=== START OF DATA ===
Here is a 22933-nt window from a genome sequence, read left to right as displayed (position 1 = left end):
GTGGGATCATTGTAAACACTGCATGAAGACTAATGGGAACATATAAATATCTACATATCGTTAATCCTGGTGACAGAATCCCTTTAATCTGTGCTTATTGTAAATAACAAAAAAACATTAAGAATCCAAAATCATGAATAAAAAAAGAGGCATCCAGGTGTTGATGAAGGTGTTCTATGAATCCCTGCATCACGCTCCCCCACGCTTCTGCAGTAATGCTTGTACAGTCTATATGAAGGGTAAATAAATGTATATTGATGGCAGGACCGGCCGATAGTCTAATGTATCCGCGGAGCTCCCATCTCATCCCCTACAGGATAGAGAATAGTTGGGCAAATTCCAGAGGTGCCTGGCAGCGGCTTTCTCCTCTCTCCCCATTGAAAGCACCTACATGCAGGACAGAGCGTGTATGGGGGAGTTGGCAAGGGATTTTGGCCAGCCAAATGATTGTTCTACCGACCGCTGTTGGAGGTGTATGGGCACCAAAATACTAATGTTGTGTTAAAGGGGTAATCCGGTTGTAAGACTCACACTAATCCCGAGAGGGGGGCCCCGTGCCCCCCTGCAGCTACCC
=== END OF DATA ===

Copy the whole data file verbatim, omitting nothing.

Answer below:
Here is a 22933-nt window from a genome sequence, read left to right as displayed (position 1 = left end):
GTGGGATCATTGTAAACACTGCATGAAGACTAATGGGAACATATAAATATCTACATATCGTTAATCCTGGTGACAGAATCCCTTTAATCTGTGCTTATTGTAAATAACAAAAAAACATTAAGAATCCAAAATCATGAATAAAAAAAGAGGCATCCAGGTGTTGATGAAGGTGTTCTATGAATCCCTGCATCACGCTCCCCCACGCTTCTGCAGTAATGCTTGTACAGTCTATATGAAGGGTAAATAAATGTATATTGATGGCAGGACCGGCCGATAGTCTAATGTATCCGCGGAGCTCCCATCTCATCCCCTACAGGATAGAGAATAGTTGGGCAAATTCCAGAGGTGCCTGGCAGCGGCTTTCTCCTCTCTCCCCATTGAAAGCACCTACATGCAGGACAGAGCGTGTATGGGGGAGTTGGCAAGGGATTTTGGCCAGCCAAATGATTGTTCTACCGACCGCTGTTGGAGGTGTATGGGCACCAAAATACTAATGTTGTGTTAAAGGGGTAATCCGGTTGTAAGACTCACACTAATCCCGAGAGGGGGGCCCCGTGCCCCCCTGCAGCTACCC